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Melbourne businesses concerned with new COVID-19 restrictions

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Melbourne business owners are clenching their fists as the local state government announces new restrictions

The second most populated city in Australia is again dealing with a coronavirus outbreak, with five cases so far confirmed by authorities.

New restrictions will come into force from 6pm on Tuesday, May 25.

Those restrictions include gatherings of no more than five people in a private home. Public gatherings are also limited to 30. Face masks will also be required indoors for those aged 12 years and older.

Schools and workplaces will remain open. 

State Government officials confirmed genomic sequencing for the Melbourne northern suburbs outbreak shows it is “closely linked” to a case detected weeks ago. It’s also understood the virus made its way back into the state of Victoria via a person travelling from South Australia.

Melbourne last year went through one of the harshest lockdowns imposed throughout the entire world.

Thousands lost their jobs and hundreds of businesses struggled to survive after what was supposed to be a three-week lockdown, dragged on for 112 days.

Melbourne businesses have contacted Ticker News to express their concern with the latest restrictions imposed by the Victorian State Government, but are hopeful the cluster can be managed and business won’t be disrupted.

Global Politics

New body-cam footage from Capitol riots released

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New footage has been released from the January 6th Capitol riot after legal action from major new networks.

The body cam footage and shows ex-NYPD officer Thomas Webster, he is the one wearing the red jacket, wielding a flagpole, rushing at police and tackling a cop to the ground.

Prosecutors say that the minute long clip shows the retired cop in a crowd of pro-Trump rioters, screaming profanities at officers.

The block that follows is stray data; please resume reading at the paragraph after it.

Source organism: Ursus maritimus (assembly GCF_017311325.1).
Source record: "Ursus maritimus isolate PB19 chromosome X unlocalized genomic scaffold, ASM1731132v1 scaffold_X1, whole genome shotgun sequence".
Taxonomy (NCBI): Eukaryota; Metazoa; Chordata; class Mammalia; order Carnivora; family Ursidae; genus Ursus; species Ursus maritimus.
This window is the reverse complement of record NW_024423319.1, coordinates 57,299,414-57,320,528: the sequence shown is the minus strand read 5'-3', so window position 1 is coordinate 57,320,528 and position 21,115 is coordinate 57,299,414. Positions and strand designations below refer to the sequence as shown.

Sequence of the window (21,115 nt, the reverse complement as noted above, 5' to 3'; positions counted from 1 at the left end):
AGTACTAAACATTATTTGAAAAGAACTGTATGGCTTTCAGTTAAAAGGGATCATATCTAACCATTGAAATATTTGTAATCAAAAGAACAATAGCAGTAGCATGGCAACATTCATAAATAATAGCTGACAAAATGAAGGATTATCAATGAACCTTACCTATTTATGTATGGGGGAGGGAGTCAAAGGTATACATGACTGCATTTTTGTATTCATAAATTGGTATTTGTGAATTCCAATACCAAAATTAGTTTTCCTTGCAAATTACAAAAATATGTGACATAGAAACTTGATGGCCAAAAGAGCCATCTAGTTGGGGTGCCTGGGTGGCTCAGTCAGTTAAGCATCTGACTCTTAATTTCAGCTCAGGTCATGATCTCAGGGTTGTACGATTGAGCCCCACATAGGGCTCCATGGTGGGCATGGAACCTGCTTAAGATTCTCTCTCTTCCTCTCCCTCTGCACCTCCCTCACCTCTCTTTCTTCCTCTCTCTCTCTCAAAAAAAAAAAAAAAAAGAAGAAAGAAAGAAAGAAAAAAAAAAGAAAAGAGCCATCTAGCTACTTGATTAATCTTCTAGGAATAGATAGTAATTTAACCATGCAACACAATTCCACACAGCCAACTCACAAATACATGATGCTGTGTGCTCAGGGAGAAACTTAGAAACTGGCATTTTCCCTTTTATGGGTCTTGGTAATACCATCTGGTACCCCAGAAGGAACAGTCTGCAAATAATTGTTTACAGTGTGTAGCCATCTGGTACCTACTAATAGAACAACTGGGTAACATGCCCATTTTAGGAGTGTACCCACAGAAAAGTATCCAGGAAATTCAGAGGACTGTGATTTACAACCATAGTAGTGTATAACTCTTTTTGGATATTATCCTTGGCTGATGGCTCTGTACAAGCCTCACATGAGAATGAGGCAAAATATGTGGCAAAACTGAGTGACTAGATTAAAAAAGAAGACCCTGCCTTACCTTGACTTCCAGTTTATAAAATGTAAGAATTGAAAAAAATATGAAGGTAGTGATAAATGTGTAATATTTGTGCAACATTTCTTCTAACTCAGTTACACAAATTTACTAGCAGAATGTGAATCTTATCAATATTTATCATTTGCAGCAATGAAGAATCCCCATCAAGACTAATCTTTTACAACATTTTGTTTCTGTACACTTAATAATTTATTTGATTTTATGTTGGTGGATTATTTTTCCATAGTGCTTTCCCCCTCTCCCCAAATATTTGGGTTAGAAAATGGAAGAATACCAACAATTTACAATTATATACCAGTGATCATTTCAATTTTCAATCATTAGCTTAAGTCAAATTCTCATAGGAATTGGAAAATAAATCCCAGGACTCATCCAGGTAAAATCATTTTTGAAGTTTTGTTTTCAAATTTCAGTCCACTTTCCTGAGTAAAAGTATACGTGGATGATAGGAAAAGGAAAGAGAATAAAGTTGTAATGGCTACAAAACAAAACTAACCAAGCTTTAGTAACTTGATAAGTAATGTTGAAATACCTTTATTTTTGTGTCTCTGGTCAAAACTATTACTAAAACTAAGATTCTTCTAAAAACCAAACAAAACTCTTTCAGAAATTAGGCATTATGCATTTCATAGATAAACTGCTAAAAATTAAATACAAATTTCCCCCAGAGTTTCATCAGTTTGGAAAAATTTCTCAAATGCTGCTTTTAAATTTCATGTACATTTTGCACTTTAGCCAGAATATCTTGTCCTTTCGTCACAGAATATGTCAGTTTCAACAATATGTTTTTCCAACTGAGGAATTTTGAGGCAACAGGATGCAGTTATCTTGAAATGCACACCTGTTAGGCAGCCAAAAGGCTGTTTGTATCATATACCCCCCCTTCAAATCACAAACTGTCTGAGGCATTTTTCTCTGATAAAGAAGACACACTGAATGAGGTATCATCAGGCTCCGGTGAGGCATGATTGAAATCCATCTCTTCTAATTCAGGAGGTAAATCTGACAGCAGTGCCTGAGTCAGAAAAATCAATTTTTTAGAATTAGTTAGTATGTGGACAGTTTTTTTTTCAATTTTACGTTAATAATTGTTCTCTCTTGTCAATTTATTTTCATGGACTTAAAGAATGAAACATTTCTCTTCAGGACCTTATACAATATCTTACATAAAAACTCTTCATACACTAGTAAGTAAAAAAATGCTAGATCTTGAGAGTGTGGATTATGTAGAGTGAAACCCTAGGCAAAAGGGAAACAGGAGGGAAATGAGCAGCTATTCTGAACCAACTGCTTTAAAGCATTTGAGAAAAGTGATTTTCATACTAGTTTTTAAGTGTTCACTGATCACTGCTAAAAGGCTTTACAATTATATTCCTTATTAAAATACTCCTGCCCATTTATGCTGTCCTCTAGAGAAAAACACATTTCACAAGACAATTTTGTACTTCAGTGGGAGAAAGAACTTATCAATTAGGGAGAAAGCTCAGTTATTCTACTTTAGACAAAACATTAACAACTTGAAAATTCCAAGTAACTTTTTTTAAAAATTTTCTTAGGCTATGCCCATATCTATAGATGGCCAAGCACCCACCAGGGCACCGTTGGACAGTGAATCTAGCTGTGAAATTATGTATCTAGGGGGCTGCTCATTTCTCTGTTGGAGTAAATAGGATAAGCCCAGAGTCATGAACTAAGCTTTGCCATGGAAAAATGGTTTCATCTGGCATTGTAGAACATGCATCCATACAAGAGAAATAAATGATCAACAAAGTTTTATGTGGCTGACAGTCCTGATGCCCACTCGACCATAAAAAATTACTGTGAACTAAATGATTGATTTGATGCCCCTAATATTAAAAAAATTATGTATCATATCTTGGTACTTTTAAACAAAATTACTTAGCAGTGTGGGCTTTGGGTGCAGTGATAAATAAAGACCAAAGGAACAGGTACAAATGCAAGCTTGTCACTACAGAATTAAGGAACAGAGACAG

The department of Justice released this after legal action by CNN and other media outlets.

“Democracy under stress”

Meanwhile, this follows a derailed inquiry into U.S Capitol riots dividing republicans in recent weeks.

t’s been described as “democracy under stress” and US Republicans are divided after the GOP derailed an inquiry into the deadly assault on the Capitol by former President Donald Trump’s supporters.

Democrats and some moderate Republicans had called for a commission to probe the events up to the incident.

The violence left five people dead including a Capitol Police officer.

Republican Madeline Dean says many of her colleagues are scared.

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Global Politics

The impact closed International borders is having on your wage

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Australia’s Reserve Bank Governor has voiced concerns about the country’s closed international borders and the impact this is having on the local labour market.

The governor’s concerns centre around the fact that Australia cannot “tap global labour markets”, meaning there are increasing worker shortages in a number of sectors.

This is starting to result in pockets of wage increases in the economy, which is worrying business owners.